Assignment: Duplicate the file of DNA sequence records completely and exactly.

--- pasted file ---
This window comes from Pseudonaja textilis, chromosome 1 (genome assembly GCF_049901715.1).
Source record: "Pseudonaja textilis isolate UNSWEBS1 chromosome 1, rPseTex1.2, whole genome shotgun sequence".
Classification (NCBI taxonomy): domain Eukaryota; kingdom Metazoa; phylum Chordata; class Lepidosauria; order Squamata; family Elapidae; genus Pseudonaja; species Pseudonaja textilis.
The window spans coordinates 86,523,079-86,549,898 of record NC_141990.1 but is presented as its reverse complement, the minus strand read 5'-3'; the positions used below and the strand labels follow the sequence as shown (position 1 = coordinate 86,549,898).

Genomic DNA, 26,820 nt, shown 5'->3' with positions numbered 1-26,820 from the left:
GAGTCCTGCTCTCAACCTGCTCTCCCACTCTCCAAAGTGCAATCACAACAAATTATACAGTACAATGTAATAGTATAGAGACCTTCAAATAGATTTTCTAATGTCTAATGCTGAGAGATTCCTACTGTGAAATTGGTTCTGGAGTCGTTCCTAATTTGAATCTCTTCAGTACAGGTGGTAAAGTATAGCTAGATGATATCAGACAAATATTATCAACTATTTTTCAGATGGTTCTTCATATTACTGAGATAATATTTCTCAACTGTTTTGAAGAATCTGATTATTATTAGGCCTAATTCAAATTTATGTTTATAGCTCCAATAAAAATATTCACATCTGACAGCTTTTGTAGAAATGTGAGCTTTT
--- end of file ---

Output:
This window comes from Pseudonaja textilis, chromosome 1 (genome assembly GCF_049901715.1).
Source record: "Pseudonaja textilis isolate UNSWEBS1 chromosome 1, rPseTex1.2, whole genome shotgun sequence".
Classification (NCBI taxonomy): domain Eukaryota; kingdom Metazoa; phylum Chordata; class Lepidosauria; order Squamata; family Elapidae; genus Pseudonaja; species Pseudonaja textilis.
The window spans coordinates 86,523,079-86,549,898 of record NC_141990.1 but is presented as its reverse complement, the minus strand read 5'-3'; the positions used below and the strand labels follow the sequence as shown (position 1 = coordinate 86,549,898).

Genomic DNA, 26,820 nt, shown 5'->3' with positions numbered 1-26,820 from the left:
GAGTCCTGCTCTCAACCTGCTCTCCCACTCTCCAAAGTGCAATCACAACAAATTATACAGTACAATGTAATAGTATAGAGACCTTCAAATAGATTTTCTAATGTCTAATGCTGAGAGATTCCTACTGTGAAATTGGTTCTGGAGTCGTTCCTAATTTGAATCTCTTCAGTACAGGTGGTAAAGTATAGCTAGATGATATCAGACAAATATTATCAACTATTTTTCAGATGGTTCTTCATATTACTGAGATAATATTTCTCAACTGTTTTGAAGAATCTGATTATTATTAGGCCTAATTCAAATTTATGTTTATAGCTCCAATAAAAATATTCACATCTGACAGCTTTTGTAGAAATGTGAGCTTTT